Our first audio clip includes my introduction of Ellen, a look at what drew her to the story of Margaret Sanger, a discussion of the controversy surrounding Margaret’s pioneering activism, and discussion of the increased scrutiny Ellen came under when news of her novel’s movie deal went public. Take a listen:

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In this next clip Dr. Jessie Fields shares her fascination with the ways by which we access history.  Why is it that Ellen chose this format, a fictional novel that is firmly routed in fact, to explore the inner workings of a historical figure like Margaret Sanger?    Here Ellen’s explanation below:

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Independent activist Richard Ronner juxtaposed his impressions from the novel that “to be a visionary or make profound change, to be driven in such a way as to spend all of one’s life doing it, is ultimately a lonely and isolating experience” with his own experiences, sharing that what allows him to remain engaged and active is being part of building community. Give a listen:

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Kerry Malloy, an actor and member of the IndependentVoting.org national team, asked Ellen to talk about the experience of selling the rights to the novel to a become a movie. Give a listen to their exchange:

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Juliette Leak spoke with Ellen about the history of contraception being illegal in the US in the clip below:

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Attorney and Independent activist Harry Kresky touched on the ferocity of opposition to contraception, and how long it took for it to be legal for anybody. Was that a religious issue or was that the result of American puritanical attitudes towards sex? Ellen thinks it is both:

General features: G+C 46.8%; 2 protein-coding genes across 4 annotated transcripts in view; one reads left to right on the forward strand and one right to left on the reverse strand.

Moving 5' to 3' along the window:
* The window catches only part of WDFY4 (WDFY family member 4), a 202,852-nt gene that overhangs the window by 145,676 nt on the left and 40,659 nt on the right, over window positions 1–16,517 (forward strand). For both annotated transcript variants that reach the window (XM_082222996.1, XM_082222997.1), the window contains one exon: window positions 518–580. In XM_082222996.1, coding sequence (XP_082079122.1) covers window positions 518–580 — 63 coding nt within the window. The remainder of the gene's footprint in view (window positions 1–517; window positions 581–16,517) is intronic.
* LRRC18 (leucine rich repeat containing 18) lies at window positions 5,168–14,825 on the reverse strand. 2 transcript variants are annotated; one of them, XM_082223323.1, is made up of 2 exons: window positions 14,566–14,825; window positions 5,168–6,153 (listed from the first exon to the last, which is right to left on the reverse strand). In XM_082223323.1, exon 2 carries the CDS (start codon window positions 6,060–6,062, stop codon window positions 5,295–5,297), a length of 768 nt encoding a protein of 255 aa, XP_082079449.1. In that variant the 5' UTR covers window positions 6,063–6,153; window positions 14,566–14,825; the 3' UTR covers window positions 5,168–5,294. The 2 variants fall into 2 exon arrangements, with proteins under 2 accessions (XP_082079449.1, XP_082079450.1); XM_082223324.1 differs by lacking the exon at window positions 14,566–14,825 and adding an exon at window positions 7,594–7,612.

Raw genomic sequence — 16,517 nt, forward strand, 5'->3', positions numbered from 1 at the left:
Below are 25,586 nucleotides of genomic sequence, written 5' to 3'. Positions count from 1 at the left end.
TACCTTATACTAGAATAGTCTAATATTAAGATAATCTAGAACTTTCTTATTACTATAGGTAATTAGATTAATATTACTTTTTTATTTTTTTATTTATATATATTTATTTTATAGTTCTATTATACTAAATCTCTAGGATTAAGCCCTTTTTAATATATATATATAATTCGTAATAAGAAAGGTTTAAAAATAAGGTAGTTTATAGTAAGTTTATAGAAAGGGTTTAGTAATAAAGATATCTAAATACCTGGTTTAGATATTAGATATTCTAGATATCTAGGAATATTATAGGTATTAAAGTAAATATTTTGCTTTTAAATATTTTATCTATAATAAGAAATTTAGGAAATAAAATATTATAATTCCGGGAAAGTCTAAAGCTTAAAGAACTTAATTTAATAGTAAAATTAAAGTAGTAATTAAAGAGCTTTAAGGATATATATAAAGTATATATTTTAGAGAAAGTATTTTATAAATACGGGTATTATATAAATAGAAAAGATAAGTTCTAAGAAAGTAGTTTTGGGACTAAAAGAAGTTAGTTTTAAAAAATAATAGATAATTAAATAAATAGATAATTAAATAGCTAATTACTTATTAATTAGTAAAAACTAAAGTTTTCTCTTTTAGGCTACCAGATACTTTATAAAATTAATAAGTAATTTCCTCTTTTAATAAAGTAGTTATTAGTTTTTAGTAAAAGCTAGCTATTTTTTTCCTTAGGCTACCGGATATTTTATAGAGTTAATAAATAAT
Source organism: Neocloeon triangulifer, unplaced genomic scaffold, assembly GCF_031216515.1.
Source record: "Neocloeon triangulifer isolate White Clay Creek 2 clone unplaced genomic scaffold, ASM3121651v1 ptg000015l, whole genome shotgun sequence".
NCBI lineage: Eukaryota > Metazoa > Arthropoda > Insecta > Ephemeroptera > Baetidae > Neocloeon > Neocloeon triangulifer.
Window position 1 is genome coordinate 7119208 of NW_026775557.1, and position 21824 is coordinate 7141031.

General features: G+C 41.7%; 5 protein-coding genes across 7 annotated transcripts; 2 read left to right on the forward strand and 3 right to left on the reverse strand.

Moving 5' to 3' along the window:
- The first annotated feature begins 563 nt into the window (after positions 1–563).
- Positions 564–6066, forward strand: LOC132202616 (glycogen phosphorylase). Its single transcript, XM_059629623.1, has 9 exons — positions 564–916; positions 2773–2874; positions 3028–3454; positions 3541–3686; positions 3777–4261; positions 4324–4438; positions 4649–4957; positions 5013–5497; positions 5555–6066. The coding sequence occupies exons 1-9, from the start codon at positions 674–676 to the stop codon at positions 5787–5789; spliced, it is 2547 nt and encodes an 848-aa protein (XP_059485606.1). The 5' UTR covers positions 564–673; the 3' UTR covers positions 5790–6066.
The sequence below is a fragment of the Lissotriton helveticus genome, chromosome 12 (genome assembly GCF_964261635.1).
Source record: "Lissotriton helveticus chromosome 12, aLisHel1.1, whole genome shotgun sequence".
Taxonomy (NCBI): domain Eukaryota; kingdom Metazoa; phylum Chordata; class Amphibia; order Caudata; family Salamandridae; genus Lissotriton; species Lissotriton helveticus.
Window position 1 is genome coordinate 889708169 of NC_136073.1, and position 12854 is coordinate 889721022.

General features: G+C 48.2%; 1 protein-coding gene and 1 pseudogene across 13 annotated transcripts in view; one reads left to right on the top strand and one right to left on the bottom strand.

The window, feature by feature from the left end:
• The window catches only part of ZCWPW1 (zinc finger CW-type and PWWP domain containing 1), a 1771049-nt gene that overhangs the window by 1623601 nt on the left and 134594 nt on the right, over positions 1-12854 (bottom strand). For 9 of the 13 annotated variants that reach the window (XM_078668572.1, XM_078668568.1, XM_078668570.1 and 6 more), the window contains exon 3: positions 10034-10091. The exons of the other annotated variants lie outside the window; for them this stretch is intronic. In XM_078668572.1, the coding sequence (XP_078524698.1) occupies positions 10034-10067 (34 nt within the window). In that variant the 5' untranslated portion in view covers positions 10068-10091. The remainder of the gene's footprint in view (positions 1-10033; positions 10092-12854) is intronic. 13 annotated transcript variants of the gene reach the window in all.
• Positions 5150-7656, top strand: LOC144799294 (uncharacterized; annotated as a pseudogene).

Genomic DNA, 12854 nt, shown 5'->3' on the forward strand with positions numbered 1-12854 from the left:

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Activist and P4P member Juliana Francisco struggled to understand why margaret got married – more than once no less – given her apparent aversion to the institution, and was intrigued by Sanger’s relationship to the suffragettes at the time.  In giving voice to suffragette opposition to Sanger and her outspoken approach to female sexuality, Ellen said they wanted to avoid being painted as morally questionable, “we don’t want to dirty our skirts with that, the vote is all that counts.” You can listen to their exchange here:

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As we neared the end of the call I asked Ellen to touch on Sanger’s relationship with the African American community, as we talked about her work with under represented female communities.

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You can listen to the entirety of our fascinating call with Ellen Feldman below. It was a timely treat to explore Margaret Sanger’s life and work with all of you.

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Stay Tuned

Celebrate National Poetry Month with Politics for the People

We will be hosting a lively exchange of our favorite political poems and some original poetry by our members as well.

NEXT SELECTION

 RATF**KED:

The True Story Behind The Secret Plan To Steal America’s Democracy 

By David Daley.

We will be kicking off this selection in April and our conference call with the author will be on Sunday, June 4th at 7 pm EST.